Seven former U.S. ambassadors to Mexico issued a statement urging the Trump Administration to “delink trade and immigration” and find other ways to address the Central American migration problem.
They argue that the tariffs could damage Mexico’s economy and “cripple its capacity” to tackle migrant flows and damage the economic growth that contributed to “net zero” Mexican migration to the United States today.
For its part, the Trump Administration has been silent on the potential economic effects of these tariffs.
The former U.S. ambassadors to Mexico are John Negroponte, James Jones, Jeffrey Davidow, Antonio Garza, Carlos Pascual, Earl Anthony Wayne and Roberta Jacobson.
“We former U.S. Ambassadors have worked to transform Mexico and the United States from “distant neighbors,” as they were called in the 1980s, to partners. Under Republican and Democratic Administrations, we sought to build prosperity in both countries and came to understand how our economies, societies and cultures are so intertwined”, they said.
Five points of the former US ambassadors
“U.S. consumers, business and farmers would face billions of dollars of added costs from U.S. tariffs, plus any Mexican retaliatory duties. Under the North American Free Trade Agreement, the U.S. and Mexican private sectors have built a “$1 million dollar a minute” trade relationship ($678 billion in 2018). Companies jointly produce products. Mexico is the U.S.’ second largest export market.”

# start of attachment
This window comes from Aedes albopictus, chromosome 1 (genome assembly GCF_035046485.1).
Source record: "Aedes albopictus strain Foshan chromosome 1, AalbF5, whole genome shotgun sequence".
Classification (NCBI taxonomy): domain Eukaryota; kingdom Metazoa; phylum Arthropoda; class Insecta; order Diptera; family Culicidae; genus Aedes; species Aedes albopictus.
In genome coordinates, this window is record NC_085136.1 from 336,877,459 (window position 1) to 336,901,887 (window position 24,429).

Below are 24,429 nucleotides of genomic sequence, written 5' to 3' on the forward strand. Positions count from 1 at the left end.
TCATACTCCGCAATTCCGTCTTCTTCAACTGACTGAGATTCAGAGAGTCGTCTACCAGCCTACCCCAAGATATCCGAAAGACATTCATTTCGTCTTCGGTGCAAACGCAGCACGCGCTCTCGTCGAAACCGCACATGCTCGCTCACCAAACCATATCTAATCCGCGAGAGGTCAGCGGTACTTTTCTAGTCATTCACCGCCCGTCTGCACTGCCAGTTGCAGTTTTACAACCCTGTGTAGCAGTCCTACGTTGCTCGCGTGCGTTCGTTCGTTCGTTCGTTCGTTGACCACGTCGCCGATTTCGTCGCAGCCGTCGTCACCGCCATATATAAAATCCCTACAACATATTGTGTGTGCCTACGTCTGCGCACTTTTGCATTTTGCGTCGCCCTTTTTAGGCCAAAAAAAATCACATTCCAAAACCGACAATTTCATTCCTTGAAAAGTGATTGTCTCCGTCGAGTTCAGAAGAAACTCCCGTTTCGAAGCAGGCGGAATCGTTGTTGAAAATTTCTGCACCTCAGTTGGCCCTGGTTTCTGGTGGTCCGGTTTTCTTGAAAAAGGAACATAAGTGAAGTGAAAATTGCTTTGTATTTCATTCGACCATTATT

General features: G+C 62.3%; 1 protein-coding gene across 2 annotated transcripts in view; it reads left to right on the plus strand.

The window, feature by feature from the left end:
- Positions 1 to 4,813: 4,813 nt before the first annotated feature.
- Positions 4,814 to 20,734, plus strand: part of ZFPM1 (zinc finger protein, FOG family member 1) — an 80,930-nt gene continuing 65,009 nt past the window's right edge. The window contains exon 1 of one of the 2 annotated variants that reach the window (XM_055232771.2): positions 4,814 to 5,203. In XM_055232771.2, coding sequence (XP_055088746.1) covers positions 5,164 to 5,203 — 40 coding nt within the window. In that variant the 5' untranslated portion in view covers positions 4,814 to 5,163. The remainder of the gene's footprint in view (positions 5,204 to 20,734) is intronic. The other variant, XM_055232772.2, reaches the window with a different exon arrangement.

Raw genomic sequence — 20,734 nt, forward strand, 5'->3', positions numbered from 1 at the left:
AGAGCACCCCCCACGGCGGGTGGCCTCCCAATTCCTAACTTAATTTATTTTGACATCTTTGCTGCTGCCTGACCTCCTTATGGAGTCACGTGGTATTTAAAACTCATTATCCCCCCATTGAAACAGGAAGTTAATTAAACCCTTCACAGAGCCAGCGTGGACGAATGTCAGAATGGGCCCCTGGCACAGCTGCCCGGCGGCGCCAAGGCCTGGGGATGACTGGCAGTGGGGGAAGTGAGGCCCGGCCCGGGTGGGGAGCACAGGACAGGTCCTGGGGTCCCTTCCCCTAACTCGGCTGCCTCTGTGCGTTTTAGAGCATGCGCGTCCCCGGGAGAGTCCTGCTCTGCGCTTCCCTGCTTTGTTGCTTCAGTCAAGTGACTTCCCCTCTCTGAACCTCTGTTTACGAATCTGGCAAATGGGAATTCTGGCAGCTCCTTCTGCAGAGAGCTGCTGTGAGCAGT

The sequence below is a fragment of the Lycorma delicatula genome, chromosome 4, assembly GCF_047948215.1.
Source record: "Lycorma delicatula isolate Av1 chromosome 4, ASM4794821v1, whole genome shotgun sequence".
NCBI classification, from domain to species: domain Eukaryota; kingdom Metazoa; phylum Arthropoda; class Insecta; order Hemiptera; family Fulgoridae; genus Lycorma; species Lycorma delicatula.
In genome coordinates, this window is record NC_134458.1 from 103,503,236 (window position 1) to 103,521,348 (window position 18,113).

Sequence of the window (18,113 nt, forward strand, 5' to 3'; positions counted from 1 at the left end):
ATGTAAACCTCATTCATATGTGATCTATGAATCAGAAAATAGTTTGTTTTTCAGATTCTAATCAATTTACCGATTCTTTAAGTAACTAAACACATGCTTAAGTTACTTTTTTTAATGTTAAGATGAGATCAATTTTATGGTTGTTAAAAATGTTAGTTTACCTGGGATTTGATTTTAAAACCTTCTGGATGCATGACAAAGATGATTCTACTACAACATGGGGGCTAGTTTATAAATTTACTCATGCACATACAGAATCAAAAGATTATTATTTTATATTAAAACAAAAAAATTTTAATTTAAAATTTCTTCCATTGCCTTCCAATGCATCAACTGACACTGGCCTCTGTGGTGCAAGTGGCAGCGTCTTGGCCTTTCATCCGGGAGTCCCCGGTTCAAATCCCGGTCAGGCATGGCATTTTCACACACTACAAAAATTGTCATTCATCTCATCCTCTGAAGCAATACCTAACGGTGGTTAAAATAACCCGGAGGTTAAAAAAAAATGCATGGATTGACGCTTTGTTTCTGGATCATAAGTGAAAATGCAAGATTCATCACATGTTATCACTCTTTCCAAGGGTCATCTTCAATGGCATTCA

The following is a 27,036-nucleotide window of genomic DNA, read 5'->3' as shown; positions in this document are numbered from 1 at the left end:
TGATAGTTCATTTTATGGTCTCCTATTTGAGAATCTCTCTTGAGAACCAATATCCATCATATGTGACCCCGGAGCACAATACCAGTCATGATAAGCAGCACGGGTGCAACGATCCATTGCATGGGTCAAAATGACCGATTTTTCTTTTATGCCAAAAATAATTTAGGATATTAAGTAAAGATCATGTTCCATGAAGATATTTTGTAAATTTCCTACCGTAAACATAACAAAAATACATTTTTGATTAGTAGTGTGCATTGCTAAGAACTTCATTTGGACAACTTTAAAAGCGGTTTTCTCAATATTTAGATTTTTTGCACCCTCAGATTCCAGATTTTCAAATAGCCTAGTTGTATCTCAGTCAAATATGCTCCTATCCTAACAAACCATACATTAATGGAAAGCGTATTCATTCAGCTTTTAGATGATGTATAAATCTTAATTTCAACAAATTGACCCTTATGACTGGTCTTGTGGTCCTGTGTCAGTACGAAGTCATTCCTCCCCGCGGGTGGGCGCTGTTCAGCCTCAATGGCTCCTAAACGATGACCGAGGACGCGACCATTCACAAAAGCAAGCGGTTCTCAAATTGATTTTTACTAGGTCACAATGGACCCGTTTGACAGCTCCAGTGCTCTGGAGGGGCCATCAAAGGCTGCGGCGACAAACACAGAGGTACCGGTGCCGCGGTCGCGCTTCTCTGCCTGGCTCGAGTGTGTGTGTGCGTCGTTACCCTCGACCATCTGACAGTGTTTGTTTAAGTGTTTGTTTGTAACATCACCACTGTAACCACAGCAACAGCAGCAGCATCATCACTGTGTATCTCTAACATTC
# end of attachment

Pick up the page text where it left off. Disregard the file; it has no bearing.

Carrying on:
“The economic relationship now supports 5 million U.S. jobs. It helps U.S. companies to compete against China and other trading powers. For U.S. farmers: Mexico is their number three market, buying $19 billion in U.S. agricultural goods in 2017. If the US imposes new and rising tariffs, expect the same from Mexico on U.S. agricultural products that will have little chance of finding new markets quickly.”
“If the U.S. and Mexico start down a path of dueling tariffs, both will refocus attention away from solving issues and building prosperity. Republican Senate Finance Committee Chairman Chuck Grassley, among others, has already signaled that imposing tariffs could endanger passage of the U.S-Mexico-Canada Agreement (USMCA) to modernize NAFTA. U.S. businesses, farmers and workers would lose out on an up-to-date and stronger set of trade rules and practices that would provide needed certainty and predictability.”
“A battle over trade and migration will almost inevitably undermine the trust needed to forge an improved partnership to tackle cross-border crime. That crime fuels record drug overdoses in the U.S. and widespread violence and record homicides in Mexico. Progress will be more difficult if the U.S. is perceived to harm Mexican jobs with tariffs”.
“Mexico bears a significant burden from these migrant flows. Mexico’s Foreign Secretary says over 25,000 asylum seekers are waiting in Mexico for decisions or interviews with U.S. authorities, and another 24,000 have applied for refuge in Mexico this year. The Mexican government is returning many migrants to their home countries, including through cooperation with U.S. authorities to identify those with criminal connections. To impose tariffs would erode the willingness of Mexicans to slow the spill over into the United States”.